On Friday, a federal lawsuit was filed against the Nevada Democratic Party alleging the caucus sites violate Nevada election law and allocate a disproportionate amount of delegates to those who attend them. The lawsuit points out that workers off the Strip don't get the same consideration.
Bringing the lawsuit is the teachers union, the Nevada State Education Association, along with some individual Democratic activists. The teachers have not endorsed a candidate.
Attempts to reach the plaintiffs were unsuccessful.
The state Democratic Party has not yet filed a legal reply. The party said in a statement that the precincts are "fair, legal and proper" and that their creation was overseen by lawyers and members of the state and national parties.
The state party noted in its statement that the presidential campaigns all have known about the precincts for months. "The time for comment or complaint has passed," the party stated.
The party didn't offer legal arguments, but the U.S. Supreme Court has held that states do not have the authority to dictate how political parties choose their nominees.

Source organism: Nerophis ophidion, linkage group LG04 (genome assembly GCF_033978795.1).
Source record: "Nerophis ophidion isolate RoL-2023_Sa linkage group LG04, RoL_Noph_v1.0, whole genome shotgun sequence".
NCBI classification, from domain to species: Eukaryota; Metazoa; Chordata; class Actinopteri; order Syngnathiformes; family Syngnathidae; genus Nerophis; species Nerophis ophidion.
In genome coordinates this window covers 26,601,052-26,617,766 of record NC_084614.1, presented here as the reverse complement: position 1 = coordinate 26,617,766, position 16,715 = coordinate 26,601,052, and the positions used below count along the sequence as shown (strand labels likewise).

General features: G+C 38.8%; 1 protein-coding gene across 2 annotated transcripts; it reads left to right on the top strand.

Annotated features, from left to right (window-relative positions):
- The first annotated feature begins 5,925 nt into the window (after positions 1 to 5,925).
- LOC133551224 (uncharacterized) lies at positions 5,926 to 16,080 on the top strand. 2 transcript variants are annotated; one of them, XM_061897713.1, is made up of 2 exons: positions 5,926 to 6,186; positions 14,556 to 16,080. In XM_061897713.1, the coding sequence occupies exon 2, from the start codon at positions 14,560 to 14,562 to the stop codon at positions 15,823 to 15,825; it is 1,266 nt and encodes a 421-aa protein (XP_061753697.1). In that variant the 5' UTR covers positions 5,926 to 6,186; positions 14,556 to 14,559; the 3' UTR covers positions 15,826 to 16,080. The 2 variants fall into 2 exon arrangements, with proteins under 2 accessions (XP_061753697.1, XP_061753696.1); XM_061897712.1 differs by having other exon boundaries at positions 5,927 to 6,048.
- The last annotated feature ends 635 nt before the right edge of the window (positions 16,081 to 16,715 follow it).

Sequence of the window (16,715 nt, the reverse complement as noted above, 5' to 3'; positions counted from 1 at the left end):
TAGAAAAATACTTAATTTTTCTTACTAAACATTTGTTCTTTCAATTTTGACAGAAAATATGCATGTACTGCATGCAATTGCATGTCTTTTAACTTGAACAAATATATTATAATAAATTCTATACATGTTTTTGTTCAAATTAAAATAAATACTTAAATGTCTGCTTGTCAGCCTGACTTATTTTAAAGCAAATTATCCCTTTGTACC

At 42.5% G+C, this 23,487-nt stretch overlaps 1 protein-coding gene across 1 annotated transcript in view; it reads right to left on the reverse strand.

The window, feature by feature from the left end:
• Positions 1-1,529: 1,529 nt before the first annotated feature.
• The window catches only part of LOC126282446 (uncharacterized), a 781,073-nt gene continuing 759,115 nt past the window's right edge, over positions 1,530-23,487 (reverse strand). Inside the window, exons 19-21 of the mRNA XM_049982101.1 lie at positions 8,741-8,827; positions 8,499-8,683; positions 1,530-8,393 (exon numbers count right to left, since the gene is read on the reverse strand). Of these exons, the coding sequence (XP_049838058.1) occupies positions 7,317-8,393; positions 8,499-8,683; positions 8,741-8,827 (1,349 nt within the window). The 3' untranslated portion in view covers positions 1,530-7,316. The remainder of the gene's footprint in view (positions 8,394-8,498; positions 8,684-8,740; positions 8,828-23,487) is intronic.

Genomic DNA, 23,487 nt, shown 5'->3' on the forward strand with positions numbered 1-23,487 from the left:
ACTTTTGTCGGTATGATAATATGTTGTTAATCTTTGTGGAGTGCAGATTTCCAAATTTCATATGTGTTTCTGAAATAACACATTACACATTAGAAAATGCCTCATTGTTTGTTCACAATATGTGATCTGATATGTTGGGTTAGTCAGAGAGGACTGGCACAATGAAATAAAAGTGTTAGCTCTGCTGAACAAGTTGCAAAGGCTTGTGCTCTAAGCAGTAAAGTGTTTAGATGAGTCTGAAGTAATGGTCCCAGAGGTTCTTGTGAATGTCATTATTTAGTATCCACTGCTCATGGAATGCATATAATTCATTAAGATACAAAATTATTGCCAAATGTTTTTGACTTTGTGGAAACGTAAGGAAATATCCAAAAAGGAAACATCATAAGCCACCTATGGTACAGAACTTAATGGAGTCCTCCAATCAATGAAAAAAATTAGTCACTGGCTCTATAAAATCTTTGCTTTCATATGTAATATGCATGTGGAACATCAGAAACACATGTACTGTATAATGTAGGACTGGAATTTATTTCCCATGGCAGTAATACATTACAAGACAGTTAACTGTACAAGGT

The Clinton campaign denies involvement in the lawsuit, which if successful would make it harder for Culinary workers to caucus and thus potentially hurt Obama.
"We don't have a position on the lawsuit. We don't want to get involved," Clinton spokeswoman Hilarie Grey said. "We're planning for any eventuality, and we'll adjust our get-out-to-caucus (operation) whichever way the court decides."
Culinary's secretary-treasurer, D. Taylor, called the lawsuit "despicable and disgusting" and an obvious political ploy given the timing shortly after the union announced its endorsement.
"This is an attempt to disenfranchise people who wait on tables and make beds and cook food, largely women and people of color," Taylor said.
He noted that Clinton has repeatedly voiced concern about the workers disenfranchised by the caucus process' requirement of in-person, on-time participation and called on her and her supporters to renounce the lawsuit.
None have so far. "Their silence is deafening," Taylor said.
He said the union has not formulated a specific response to the lawsuit but will not allow it to succeed "without a fight."
Taylor also noted that more than 40 percent of the union's members are Hispanic. "Certainly, we are going to talk to our members that there are people who tell them they are supportive and then don't want them to be able to vote," he said. "Nothing gets people more angry than someone telling them they don't have the right to participate."